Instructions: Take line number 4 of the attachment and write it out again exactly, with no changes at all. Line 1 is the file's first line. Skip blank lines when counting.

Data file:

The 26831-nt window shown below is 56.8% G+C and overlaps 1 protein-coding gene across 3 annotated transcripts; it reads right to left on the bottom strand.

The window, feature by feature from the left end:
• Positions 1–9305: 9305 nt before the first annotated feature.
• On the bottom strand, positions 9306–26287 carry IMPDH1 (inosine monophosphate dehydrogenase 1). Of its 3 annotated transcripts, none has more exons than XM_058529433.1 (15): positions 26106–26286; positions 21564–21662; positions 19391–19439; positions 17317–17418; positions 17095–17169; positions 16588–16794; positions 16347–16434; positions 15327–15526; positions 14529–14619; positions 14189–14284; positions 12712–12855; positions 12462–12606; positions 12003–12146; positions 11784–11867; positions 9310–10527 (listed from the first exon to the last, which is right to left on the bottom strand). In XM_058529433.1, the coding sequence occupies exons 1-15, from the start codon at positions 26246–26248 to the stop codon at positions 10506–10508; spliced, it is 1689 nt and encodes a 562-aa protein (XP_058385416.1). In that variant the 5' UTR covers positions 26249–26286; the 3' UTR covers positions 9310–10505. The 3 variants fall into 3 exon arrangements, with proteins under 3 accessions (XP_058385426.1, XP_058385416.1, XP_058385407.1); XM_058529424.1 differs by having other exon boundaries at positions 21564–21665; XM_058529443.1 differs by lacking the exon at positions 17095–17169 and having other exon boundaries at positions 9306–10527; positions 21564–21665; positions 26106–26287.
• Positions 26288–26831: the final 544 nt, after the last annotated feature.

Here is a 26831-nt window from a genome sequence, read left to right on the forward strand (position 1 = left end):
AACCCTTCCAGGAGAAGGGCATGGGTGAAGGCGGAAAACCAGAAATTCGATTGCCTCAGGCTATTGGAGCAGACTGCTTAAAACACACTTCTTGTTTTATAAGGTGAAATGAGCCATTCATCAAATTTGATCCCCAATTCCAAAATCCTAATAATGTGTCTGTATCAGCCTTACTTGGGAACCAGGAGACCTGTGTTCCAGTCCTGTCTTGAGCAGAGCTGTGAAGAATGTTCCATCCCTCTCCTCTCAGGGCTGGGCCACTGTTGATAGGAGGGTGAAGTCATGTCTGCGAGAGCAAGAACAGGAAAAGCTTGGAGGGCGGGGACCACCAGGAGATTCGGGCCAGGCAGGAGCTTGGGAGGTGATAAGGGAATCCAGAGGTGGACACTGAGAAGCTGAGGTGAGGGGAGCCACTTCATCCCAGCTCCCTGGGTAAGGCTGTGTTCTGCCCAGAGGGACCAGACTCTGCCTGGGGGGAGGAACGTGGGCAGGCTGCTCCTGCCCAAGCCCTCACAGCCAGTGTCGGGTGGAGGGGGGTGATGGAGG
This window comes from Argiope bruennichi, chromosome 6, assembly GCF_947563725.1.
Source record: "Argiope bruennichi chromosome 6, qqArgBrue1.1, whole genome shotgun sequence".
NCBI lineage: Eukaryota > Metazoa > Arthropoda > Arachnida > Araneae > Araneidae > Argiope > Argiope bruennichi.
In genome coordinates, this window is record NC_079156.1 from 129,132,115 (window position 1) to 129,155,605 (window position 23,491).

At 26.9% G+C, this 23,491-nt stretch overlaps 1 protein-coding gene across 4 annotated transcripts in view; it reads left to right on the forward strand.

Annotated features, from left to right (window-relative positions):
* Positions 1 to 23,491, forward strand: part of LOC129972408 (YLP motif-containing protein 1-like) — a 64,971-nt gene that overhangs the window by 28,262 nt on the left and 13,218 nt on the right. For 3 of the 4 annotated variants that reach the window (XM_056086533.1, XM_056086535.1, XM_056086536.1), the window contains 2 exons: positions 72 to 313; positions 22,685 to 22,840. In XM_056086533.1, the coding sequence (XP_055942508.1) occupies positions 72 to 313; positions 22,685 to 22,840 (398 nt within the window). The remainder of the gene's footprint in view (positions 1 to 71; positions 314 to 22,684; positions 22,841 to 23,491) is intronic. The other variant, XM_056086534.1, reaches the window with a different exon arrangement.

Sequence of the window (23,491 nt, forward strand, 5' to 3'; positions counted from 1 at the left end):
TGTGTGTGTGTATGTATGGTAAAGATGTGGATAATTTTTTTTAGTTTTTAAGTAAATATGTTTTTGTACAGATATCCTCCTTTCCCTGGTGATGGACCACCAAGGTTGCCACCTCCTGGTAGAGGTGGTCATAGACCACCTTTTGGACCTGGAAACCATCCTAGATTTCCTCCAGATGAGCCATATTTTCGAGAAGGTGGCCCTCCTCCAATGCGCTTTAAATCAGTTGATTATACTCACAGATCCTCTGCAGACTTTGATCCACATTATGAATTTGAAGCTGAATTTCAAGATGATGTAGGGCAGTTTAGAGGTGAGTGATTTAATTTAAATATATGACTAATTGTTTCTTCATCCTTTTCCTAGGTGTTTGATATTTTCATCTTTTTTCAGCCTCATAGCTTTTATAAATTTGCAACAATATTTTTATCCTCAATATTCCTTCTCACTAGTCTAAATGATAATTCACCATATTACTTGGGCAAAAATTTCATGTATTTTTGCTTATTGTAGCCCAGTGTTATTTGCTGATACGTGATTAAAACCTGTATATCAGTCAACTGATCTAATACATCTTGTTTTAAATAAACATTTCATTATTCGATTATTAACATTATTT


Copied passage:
• On the bottom strand, positions 9306–26287 carry IMPDH1 (inosine monophosphate dehydrogenase 1). Of its 3 annotated transcripts, none has more exons than XM_058529433.1 (15): positions 26106–26286; positions 21564–21662; positions 19391–19439; positions 17317–17418; positions 17095–17169; positions 16588–16794; positions 16347–16434; positions 15327–15526; positions 14529–14619; positions 14189–14284; positions 12712–12855; positions 12462–12606; positions 12003–12146; positions 11784–11867; positions 9310–10527 (listed from the first exon to the last, which is right to left on the bottom strand). In XM_058529433.1, the coding sequence occupies exons 1-15, from the start codon at positions 26246–26248 to the stop codon at positions 10506–10508; spliced, it is 1689 nt and encodes a 562-aa protein (XP_058385416.1). In that variant the 5' UTR covers positions 26249–26286; the 3' UTR covers positions 9310–10505. The 3 variants fall into 3 exon arrangements, with proteins under 3 accessions (XP_058385426.1, XP_058385416.1, XP_058385407.1); XM_058529424.1 differs by having other exon boundaries at positions 21564–21665; XM_058529443.1 differs by lacking the exon at positions 17095–17169 and having other exon boundaries at positions 9306–10527; positions 21564–21665; positions 26106–26287.